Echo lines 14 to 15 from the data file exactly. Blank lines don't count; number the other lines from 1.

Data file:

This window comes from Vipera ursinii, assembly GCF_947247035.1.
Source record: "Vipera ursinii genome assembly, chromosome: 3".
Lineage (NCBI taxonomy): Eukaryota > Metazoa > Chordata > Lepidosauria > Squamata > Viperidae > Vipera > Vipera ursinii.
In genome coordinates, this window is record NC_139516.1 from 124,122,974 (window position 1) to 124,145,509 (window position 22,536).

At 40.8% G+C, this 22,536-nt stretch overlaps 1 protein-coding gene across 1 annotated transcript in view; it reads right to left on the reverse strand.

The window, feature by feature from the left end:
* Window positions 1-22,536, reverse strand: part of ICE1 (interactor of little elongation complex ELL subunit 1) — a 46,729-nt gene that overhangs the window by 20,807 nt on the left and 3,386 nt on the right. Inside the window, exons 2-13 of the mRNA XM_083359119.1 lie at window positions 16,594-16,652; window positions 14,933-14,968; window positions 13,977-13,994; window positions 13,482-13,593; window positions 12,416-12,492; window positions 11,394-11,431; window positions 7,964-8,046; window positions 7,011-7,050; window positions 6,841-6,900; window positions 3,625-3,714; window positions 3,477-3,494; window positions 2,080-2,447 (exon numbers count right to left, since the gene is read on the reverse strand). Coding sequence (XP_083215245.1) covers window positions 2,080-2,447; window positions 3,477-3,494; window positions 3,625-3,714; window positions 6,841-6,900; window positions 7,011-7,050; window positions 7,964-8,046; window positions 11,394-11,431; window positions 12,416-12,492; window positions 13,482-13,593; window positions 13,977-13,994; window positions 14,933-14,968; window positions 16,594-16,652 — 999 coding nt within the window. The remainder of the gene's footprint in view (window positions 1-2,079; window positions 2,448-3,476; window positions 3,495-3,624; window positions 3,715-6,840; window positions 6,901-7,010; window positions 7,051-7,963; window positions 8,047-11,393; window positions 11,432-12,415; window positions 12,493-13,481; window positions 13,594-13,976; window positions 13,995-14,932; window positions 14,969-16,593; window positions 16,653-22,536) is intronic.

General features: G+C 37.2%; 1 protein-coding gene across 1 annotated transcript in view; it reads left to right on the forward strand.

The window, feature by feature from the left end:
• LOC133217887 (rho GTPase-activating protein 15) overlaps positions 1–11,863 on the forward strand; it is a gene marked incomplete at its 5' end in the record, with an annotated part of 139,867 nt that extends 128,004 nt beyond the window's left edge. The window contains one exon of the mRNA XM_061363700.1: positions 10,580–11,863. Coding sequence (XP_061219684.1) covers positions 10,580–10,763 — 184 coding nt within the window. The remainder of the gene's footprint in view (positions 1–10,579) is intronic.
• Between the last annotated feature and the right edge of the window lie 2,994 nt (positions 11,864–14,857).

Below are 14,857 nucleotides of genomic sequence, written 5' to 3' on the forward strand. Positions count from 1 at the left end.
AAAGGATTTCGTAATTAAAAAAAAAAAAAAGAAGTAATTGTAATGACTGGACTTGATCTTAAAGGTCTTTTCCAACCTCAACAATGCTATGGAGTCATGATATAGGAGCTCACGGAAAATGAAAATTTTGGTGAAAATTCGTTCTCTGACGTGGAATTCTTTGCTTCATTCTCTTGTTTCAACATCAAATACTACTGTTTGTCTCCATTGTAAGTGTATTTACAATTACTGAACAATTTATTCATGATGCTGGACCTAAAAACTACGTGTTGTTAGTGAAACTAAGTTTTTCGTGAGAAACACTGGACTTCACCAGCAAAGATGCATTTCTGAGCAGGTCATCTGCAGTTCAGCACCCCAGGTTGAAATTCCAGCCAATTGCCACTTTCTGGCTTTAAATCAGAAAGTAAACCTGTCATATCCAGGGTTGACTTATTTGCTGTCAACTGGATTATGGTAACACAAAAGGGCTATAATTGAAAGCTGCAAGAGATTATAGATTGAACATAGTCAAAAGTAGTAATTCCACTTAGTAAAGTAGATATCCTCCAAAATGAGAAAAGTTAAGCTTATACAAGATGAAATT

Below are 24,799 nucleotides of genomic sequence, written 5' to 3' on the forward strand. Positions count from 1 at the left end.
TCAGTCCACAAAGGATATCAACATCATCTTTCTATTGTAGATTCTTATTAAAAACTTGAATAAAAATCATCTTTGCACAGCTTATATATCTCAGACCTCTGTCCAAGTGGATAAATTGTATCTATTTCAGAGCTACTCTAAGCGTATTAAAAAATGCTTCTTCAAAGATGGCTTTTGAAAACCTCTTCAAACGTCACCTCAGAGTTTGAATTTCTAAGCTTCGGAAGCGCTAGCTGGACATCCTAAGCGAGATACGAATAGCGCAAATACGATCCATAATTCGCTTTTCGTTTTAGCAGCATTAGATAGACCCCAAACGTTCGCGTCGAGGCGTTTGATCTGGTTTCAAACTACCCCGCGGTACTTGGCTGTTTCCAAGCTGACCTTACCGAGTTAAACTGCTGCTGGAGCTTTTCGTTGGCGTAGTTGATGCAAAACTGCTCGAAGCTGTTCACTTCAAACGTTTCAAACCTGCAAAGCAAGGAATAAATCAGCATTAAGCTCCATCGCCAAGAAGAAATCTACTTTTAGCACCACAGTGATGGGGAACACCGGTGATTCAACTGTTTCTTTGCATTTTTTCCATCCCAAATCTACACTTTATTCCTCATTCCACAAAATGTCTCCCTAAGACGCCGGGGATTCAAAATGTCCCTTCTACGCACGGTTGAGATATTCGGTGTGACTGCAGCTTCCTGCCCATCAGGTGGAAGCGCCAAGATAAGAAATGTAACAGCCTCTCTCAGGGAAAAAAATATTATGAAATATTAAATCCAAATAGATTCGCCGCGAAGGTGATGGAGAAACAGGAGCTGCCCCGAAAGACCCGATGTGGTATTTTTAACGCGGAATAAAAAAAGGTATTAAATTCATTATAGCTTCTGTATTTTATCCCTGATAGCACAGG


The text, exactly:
Below are 24,799 nucleotides of genomic sequence, written 5' to 3' on the forward strand. Positions count from 1 at the left end.
TCAGTCCACAAAGGATATCAACATCATCTTTCTATTGTAGATTCTTATTAAAAACTTGAATAAAAATCATCTTTGCACAGCTTATATATCTCAGACCTCTGTCCAAGTGGATAAATTGTATCTATTTCAGAGCTACTCTAAGCGTATTAAAAAATGCTTCTTCAAAGATGGCTTTTGAAAACCTCTTCAAACGTCACCTCAGAGTTTGAATTTCTAAGCTTCGGAAGCGCTAGCTGGACATCCTAAGCGAGATACGAATAGCGCAAATACGATCCATAATTCGCTTTTCGTTTTAGCAGCATTAGATAGACCCCAAACGTTCGCGTCGAGGCGTTTGATCTGGTTTCAAACTACCCCGCGGTACTTGGCTGTTTCCAAGCTGACCTTACCGAGTTAAACTGCTGCTGGAGCTTTTCGTTGGCGTAGTTGATGCAAAACTGCTCGAAGCTGTTCACTTCAAACGTTTCAAACCTGCAAAGCAAGGAATAAATCAGCATTAAGCTCCATCGCCAAGAAGAAATCTACTTTTAGCACCACAGTGATGGGGAACACCGGTGATTCAACTGTTTCTTTGCATTTTTTCCATCCCAAATCTACACTTTATTCCTCATTCCACAAAATGTCTCCCTAAGACGCCGGGGATTCAAAATGTCCCTTCTACGCACGGTTGAGATATTCGGTGTGACTGCAGCTTCCTGCCCATCAGGTGGAAGCGCCAAGATAAGAAATGTAACAGCCTCTCTCAGGGAAAAAAATATTATGAAATATTAAATCCAAATAGATTCGCCGCGAAGGTGATGGAGAAACAGGAGCTGCCCCGAAAGACCCGATGTGGTATTTTTAACGCGGAATAAAAAAAGGTATTAAATTCATTATAGCTTCTGTATTTTATCCCTGATAGCACAGG